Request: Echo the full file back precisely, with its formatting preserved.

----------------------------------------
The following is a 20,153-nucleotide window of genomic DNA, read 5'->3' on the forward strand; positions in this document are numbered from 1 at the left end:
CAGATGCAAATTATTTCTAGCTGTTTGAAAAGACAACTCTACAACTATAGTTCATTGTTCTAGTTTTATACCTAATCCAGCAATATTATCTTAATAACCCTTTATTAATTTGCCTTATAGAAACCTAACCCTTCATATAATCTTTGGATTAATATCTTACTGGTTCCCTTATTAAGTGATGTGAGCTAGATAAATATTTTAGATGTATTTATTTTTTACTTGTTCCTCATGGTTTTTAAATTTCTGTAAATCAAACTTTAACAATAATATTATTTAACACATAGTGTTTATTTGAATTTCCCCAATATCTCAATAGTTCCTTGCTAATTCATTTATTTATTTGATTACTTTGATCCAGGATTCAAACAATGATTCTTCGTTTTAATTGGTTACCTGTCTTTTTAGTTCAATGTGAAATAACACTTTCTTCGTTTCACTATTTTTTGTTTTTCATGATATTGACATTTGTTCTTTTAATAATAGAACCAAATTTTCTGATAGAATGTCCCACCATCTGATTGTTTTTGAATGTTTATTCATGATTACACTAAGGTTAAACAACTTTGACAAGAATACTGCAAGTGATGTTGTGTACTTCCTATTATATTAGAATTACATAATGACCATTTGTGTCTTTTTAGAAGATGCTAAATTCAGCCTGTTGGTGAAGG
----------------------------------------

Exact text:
The following is a 20,153-nucleotide window of genomic DNA, read 5'->3' on the forward strand; positions in this document are numbered from 1 at the left end:
CAGATGCAAATTATTTCTAGCTGTTTGAAAAGACAACTCTACAACTATAGTTCATTGTTCTAGTTTTATACCTAATCCAGCAATATTATCTTAATAACCCTTTATTAATTTGCCTTATAGAAACCTAACCCTTCATATAATCTTTGGATTAATATCTTACTGGTTCCCTTATTAAGTGATGTGAGCTAGATAAATATTTTAGATGTATTTATTTTTTACTTGTTCCTCATGGTTTTTAAATTTCTGTAAATCAAACTTTAACAATAATATTATTTAACACATAGTGTTTATTTGAATTTCCCCAATATCTCAATAGTTCCTTGCTAATTCATTTATTTATTTGATTACTTTGATCCAGGATTCAAACAATGATTCTTCGTTTTAATTGGTTACCTGTCTTTTTAGTTCAATGTGAAATAACACTTTCTTCGTTTCACTATTTTTTGTTTTTCATGATATTGACATTTGTTCTTTTAATAATAGAACCAAATTTTCTGATAGAATGTCCCACCATCTGATTGTTTTTGAATGTTTATTCATGATTACACTAAGGTTAAACAACTTTGACAAGAATACTGCAAGTGATGTTGTGTACTTCCTATTATATTAGAATTACATAATGACCATTTGTGTCTTTTTAGAAGATGCTAAATTCAGCCTGTTGGTGAAGG